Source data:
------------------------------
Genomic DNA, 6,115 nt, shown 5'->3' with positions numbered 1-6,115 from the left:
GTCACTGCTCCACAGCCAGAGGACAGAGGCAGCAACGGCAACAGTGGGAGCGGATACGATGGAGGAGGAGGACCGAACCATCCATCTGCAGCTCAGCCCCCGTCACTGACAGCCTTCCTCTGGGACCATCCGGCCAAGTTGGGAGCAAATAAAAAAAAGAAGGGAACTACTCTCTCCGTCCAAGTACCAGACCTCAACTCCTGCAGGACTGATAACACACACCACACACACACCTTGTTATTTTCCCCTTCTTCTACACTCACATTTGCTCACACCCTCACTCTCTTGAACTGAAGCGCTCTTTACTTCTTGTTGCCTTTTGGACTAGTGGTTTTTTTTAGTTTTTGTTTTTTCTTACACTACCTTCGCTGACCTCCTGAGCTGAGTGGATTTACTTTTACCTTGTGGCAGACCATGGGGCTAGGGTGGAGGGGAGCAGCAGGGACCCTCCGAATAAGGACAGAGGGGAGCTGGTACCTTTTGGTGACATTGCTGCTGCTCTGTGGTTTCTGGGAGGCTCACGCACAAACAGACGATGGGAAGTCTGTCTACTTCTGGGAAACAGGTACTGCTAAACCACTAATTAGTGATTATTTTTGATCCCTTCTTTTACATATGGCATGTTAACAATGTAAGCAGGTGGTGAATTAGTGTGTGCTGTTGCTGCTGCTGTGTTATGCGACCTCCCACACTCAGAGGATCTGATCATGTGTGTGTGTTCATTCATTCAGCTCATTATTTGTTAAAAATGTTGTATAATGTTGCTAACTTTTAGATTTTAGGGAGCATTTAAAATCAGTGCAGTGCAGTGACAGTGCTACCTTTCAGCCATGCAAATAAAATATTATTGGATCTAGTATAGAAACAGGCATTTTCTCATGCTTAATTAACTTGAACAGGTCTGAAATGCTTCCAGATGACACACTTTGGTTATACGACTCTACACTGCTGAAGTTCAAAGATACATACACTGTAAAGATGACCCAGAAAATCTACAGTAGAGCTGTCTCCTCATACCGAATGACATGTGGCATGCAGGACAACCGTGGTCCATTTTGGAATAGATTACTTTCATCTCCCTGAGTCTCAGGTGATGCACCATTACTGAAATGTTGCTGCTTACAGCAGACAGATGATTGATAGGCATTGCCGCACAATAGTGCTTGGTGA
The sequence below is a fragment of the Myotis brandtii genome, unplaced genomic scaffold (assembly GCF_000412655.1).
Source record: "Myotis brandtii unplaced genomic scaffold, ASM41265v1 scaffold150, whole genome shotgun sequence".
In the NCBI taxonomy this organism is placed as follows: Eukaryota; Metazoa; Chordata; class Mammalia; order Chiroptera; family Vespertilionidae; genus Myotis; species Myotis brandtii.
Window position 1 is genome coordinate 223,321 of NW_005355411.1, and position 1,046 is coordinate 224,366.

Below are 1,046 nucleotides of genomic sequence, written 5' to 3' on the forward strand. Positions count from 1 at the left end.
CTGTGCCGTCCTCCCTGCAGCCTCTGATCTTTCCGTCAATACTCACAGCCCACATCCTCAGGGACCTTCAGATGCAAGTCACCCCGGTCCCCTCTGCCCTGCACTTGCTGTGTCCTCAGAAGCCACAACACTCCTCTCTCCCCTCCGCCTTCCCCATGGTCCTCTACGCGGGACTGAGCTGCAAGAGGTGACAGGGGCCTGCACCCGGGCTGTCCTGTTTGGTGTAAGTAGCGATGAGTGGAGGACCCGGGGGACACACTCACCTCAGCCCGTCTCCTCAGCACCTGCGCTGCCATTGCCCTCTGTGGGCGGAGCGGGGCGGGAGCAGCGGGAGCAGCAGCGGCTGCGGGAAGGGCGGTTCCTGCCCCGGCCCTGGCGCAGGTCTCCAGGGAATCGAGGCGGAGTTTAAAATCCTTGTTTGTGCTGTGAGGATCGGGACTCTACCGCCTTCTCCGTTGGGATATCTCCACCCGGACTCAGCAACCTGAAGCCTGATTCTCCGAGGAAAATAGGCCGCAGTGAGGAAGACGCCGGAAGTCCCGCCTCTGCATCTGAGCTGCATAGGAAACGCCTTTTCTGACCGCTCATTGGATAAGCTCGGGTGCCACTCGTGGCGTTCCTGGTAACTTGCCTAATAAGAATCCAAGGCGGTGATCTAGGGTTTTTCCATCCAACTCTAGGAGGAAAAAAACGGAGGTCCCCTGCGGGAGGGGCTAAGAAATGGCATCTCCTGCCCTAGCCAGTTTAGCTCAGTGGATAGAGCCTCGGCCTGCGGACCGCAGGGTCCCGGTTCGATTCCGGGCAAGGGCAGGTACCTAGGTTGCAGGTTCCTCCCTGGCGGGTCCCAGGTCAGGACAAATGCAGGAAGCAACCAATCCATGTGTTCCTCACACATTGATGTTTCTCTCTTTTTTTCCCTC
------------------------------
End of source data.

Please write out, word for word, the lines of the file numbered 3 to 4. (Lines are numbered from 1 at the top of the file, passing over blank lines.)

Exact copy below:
The sequence below is a fragment of the Myotis brandtii genome, unplaced genomic scaffold (assembly GCF_000412655.1).
Source record: "Myotis brandtii unplaced genomic scaffold, ASM41265v1 scaffold150, whole genome shotgun sequence".